lock washer

How Does a Lock Washer Work – Detailed Guide

We’ll explain what Lock Washers are in this post, how they function, and how to apply and remove them. You’ll learn how to pick lock washers as well, of course.

Even if you aren’t a DIY enthusiast, you probably have a solid understanding of basic hardware and fasteners. Learning the ropes only requires one afternoon of assembling your most recent online furniture purchase. But you should also become familiar with a few less popular specialty fasteners.

You’ve probably used a lock washer, one of these specialty items, even though you weren’t even aware of its use. Although the term “lock washer” is used frequently in the world of do-it-yourself projects, you might not fully comprehend what it is and how to use it.

What Are Lock Washers?

Lock washers are circular-shaped fasteners, as seen in the adjacent image. They come in a variety of styles. A few of them are divided. They are split open or cut and are referred to as split lock washers. Other lock washers feature teeth that face inward or outward.

Naturally, these styles are not offered for conventional washers. The only component of a traditional washer is a metal ring. They lack teeth and are neither cut nor split open. Lock washers are able to stop the bolts they are used with from loosing up thanks to these alternative styles. When a lock washer is used to secure the bolt, it will stay in place even when subjected to vibration.

How Lock Washers Work

You might be wondering exactly how lock washers operate. They all function similarly even though they come in a variety of styles. Lock washers push downward against the surface of the object where they are installed once they are in place. This force aids in locking the bolt into the appropriate object so that it doesn’t come undone.

Lock washers are essentially small springs. They might not be designed with the same coiled pattern as regular springs, but they still function in the same way. Lock washers are able to exert a force and store mechanical energy at the same time.

Lock washers are frequently utilized with nuts. A lock washer can be placed over a bolt’s exposed shank. Then, you can tighten it with a nut. The lock washer will be pressed against by turning a nut onto the shank. The lock washer will then apply downward pressure to stop the bolt from releasing.

What is Preload?

When a fastener is tightened, tension is produced, or preload. The material that is being fastened is held together by this tension, which also keeps the fastener in place. The fastener is prone to loosing if preload is diminished.

While critical joints in many different industries are frequently held together by lock washers, they are less frequently used in homes. Here are a few everyday items that might call for a lock washer over a standard washer due to either spontaneous loosening as a result of dynamic use or slackening as a result of the material:

  • Automotive components
  • Household appliances
  • Furniture pieces
  • HVAC units
  • Soft materials

Lock Washer Vs. Standard Washer

A typical washer serves only to distribute the load of the fastener against the material being fastened. While there are various types and sizes of “standard” washers, this is generally the purpose of all of them. But some specialized applications demand a washer that does more than just distribute the load of the fastener; they need one that will actively hold the fastener in place. It is at this point that a lock washer is required.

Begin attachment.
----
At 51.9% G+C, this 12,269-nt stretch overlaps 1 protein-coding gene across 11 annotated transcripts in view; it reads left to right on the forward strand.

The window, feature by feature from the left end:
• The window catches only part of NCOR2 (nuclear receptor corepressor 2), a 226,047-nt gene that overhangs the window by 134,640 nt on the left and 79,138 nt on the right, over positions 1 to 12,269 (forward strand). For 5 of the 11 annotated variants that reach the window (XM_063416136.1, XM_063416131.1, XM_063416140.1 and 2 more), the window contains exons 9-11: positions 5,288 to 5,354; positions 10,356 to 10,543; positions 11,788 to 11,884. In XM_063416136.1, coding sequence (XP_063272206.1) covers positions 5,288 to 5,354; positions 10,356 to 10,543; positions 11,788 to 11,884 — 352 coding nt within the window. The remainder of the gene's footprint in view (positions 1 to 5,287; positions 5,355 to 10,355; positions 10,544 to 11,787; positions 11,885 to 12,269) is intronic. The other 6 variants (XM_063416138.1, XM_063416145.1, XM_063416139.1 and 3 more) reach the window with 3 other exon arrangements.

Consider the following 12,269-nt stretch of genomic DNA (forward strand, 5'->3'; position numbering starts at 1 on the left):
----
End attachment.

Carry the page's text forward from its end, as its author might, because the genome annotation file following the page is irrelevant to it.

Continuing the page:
Types of Lock Washers and When to Use Them

lock washer

The most common types of lock washers are listed below, along with examples of their best uses.

Split lock washer: Washers that have been split so that they now have two opposed edges are known as split lock washers. The bolt is held in place by the friction created between the sharp edges and the material being bolted, which slightly digs into each side of the joint.

This kind of washer is most useful in situations where a bolt needs to be driven into a relatively soft material, like soft metal, wood, or plastic, with a light torque. The split ring is flattened and compromised by a strong torque applied to the bolt.

High collar lock washer: A split washer is comparable to a high collar, but the high collar is much thicker and springier. Although they support a significantly higher torque load, these washers can be used in a manner that is similar.

External serrated washer: External serrated washers have teeth along the edge but otherwise resemble standard washers. By forcing its way into the materials, the serrated edge generates friction. These are frequently utilized for various electrical connections, HVAC systems, and appliances.

Internal serrated washer: In contrast to external serrated washers, internal serrated washers have teeth on the inside rather than the outside. They can be used in situations where the teeth need to be concealed or for smaller head bolts because of this.

Belleville washer: A conically shaped washer without splits or serrations is referred to as a Belleville washer, also known as a conical spring washer. When a load is applied, the washer’s conical shape makes it springy, protecting the bolt’s preload and preventing bolt creep.

In applications where the surface of the material might be damaged, the absence of splits or serration is advantageous. For greater spring effect and greater load capacity, conical washers can be stacked.

When Should You Use Lock Washers?